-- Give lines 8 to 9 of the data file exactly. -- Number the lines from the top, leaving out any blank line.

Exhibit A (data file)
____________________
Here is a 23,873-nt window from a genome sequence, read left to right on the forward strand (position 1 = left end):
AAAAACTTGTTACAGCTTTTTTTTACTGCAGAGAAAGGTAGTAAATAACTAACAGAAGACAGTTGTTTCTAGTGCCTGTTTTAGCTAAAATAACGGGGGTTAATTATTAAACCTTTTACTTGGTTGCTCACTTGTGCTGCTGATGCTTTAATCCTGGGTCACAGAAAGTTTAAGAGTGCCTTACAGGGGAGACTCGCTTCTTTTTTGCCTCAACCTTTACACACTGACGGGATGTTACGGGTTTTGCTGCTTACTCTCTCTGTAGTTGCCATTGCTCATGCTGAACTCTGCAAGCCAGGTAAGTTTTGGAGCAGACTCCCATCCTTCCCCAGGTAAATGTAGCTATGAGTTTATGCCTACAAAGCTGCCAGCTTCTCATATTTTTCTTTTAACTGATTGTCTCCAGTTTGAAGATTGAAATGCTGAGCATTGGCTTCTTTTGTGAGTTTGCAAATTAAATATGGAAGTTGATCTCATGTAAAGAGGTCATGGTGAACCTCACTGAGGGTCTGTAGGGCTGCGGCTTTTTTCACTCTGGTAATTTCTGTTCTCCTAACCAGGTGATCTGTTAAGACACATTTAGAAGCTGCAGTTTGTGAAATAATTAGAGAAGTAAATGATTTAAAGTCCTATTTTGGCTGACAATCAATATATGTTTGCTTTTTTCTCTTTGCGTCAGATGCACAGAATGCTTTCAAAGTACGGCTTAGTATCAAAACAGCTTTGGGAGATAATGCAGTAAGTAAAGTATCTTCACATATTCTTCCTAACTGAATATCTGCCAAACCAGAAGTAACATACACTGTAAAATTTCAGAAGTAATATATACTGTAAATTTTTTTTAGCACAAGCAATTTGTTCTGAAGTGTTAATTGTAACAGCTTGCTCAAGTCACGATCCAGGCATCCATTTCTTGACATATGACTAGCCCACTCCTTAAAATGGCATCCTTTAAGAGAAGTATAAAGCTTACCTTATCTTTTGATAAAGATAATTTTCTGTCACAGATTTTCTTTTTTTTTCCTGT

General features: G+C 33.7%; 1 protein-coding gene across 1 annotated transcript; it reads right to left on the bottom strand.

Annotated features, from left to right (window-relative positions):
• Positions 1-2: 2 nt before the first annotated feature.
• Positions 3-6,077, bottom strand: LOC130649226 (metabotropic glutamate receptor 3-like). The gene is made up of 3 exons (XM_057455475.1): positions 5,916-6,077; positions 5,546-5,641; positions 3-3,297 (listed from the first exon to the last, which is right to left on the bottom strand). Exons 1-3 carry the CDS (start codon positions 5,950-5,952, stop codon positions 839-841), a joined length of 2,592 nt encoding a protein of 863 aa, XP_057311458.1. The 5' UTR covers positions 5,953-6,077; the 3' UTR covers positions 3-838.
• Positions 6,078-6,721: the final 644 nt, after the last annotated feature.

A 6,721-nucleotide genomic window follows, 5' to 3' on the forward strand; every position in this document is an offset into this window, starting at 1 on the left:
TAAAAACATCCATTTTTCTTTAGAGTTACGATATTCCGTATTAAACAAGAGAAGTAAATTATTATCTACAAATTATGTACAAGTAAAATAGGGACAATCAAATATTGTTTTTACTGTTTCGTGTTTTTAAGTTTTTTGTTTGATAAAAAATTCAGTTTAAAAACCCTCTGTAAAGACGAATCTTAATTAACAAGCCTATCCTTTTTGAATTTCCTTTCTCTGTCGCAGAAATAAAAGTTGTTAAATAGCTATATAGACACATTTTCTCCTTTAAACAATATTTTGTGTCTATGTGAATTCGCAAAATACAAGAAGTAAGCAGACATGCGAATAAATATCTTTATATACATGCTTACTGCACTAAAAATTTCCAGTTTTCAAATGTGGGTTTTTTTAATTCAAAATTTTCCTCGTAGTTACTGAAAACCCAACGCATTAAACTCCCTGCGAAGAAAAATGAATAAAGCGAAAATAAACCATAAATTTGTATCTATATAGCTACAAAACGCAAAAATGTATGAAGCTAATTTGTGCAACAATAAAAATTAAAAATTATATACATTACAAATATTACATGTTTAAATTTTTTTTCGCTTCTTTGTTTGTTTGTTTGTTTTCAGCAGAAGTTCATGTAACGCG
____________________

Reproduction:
A 6,721-nucleotide genomic window follows, 5' to 3' on the forward strand; every position in this document is an offset into this window, starting at 1 on the left:
TAAAAACATCCATTTTTCTTTAGAGTTACGATATTCCGTATTAAACAAGAGAAGTAAATTATTATCTACAAATTATGTACAAGTAAAATAGGGACAATCAAATATTGTTTTTACTGTTTCGTGTTTTTAAGTTTTTTGTTTGATAAAAAATTCAGTTTAAAAACCCTCTGTAAAGACGAATCTTAATTAACAAGCCTATCCTTTTTGAATTTCCTTTCTCTGTCGCAGAAATAAAAGTTGTTAAATAGCTATATAGACACATTTTCTCCTTTAAACAATATTTTGTGTCTATGTGAATTCGCAAAATACAAGAAGTAAGCAGACATGCGAATAAATATCTTTATATACATGCTTACTGCACTAAAAATTTCCAGTTTTCAAATGTGGGTTTTTTTAATTCAAAATTTTCCTCGTAGTTACTGAAAACCCAACGCATTAAACTCCCTGCGAAGAAAAATGAATAAAGCGAAAATAAACCATAAATTTGTATCTATATAGCTACAAAACGCAAAAATGTATGAAGCTAATTTGTGCAACAATAAAAATTAAAAATTATATACATTACAAATATTACATGTTTAAATTTTTTTTCGCTTCTTTGTTTGTTTGTTTGTTTTCAGCAGAAGTTCATGTAACGCG